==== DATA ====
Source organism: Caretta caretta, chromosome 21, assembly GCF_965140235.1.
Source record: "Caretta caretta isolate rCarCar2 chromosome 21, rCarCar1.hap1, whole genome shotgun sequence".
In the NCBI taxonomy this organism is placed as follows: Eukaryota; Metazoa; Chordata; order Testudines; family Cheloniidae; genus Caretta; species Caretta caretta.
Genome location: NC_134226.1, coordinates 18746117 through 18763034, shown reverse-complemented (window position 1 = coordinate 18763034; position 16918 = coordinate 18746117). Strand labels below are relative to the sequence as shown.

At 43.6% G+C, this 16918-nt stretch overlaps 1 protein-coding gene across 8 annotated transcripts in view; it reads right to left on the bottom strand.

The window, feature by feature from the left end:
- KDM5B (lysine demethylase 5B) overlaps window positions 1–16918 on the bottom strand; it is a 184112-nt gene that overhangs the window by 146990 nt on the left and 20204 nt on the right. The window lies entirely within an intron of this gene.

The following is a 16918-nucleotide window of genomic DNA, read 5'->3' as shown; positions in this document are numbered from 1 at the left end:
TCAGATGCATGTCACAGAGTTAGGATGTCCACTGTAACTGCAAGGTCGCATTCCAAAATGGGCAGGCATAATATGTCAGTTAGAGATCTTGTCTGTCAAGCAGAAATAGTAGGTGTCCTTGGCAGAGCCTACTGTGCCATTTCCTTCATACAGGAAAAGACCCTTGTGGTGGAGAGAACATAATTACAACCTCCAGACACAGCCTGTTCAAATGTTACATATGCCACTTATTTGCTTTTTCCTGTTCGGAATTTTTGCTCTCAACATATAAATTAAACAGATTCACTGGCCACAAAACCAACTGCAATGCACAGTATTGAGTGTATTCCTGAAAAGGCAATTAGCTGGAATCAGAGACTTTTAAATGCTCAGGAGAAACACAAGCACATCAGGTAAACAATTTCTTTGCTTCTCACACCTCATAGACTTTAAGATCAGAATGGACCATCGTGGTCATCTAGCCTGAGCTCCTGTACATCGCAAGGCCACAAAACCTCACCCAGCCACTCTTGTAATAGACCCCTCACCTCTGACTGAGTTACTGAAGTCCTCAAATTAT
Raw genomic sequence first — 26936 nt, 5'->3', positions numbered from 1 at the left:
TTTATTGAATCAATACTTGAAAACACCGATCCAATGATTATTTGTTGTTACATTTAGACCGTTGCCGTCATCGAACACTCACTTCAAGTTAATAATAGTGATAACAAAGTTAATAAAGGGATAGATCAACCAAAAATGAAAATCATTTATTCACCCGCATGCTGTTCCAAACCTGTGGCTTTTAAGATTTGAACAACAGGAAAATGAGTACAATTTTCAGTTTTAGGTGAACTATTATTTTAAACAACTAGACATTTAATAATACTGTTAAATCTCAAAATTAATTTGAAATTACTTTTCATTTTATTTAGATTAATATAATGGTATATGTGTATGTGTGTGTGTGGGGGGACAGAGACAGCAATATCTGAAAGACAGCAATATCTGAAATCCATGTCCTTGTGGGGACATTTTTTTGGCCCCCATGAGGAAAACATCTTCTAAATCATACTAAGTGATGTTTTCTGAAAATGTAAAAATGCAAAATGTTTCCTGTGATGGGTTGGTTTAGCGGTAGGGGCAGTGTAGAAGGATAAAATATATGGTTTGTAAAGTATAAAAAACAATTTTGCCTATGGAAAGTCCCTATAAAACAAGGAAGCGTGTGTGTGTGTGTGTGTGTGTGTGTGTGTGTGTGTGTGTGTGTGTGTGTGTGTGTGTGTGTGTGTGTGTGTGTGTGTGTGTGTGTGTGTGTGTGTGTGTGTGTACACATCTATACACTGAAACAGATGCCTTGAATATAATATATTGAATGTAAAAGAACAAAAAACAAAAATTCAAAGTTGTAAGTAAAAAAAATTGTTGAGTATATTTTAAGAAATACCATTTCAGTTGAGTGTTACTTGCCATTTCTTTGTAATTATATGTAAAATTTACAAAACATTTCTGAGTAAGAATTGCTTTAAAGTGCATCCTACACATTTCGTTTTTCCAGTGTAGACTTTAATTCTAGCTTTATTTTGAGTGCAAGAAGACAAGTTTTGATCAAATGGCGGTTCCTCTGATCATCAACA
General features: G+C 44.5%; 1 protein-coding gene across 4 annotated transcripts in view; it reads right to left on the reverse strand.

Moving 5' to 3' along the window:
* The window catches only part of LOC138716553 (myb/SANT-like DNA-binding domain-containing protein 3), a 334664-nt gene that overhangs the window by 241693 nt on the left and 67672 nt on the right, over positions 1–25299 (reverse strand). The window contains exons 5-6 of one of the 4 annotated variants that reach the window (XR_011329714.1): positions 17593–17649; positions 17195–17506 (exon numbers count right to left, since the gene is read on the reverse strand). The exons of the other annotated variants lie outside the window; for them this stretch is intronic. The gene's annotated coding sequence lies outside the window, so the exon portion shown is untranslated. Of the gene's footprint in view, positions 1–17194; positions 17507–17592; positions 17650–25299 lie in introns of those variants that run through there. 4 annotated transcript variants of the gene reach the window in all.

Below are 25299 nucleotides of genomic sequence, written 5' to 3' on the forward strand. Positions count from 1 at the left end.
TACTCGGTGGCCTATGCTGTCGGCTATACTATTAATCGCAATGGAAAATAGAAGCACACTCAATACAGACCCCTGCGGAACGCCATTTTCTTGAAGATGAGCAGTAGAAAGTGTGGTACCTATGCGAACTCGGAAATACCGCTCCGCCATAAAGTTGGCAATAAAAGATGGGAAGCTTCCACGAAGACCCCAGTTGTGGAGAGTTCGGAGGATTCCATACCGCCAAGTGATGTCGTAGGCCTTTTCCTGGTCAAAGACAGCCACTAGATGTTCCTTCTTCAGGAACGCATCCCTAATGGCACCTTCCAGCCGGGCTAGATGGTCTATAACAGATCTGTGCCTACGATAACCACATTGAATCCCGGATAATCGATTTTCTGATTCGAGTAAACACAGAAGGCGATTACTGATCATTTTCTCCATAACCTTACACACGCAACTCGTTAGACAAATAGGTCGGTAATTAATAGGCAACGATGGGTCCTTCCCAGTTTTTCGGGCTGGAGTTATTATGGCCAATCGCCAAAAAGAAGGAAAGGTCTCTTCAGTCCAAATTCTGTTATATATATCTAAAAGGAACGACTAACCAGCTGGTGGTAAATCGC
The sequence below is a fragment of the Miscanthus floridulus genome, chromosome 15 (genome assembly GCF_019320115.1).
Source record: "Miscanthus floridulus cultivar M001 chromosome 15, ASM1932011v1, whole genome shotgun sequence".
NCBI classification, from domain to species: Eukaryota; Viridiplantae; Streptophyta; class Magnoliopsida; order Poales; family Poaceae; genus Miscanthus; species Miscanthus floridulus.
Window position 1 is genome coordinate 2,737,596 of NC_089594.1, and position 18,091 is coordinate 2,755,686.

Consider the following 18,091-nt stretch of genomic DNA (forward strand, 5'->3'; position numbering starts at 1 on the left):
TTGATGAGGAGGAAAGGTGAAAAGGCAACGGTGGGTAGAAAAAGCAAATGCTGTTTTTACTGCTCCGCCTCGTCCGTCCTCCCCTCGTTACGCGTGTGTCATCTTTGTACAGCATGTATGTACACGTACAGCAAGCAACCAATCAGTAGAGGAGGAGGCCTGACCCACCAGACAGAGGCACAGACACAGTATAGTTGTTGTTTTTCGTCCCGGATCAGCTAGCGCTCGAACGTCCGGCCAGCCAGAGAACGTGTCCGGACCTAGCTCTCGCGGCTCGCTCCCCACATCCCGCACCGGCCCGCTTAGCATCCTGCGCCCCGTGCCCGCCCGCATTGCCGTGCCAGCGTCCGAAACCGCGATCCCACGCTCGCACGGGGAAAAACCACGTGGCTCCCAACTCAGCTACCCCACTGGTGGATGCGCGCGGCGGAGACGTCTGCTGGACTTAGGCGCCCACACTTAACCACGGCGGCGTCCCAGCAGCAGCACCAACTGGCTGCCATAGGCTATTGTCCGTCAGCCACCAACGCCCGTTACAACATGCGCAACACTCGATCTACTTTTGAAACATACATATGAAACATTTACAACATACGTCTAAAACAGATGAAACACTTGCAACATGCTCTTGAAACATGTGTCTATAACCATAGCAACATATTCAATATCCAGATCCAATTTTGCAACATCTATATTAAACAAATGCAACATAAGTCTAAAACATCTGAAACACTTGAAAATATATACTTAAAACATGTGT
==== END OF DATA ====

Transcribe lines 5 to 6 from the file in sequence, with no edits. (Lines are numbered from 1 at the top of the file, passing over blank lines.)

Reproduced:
At 43.6% G+C, this 16918-nt stretch overlaps 1 protein-coding gene across 8 annotated transcripts in view; it reads right to left on the bottom strand.

The window, feature by feature from the left end: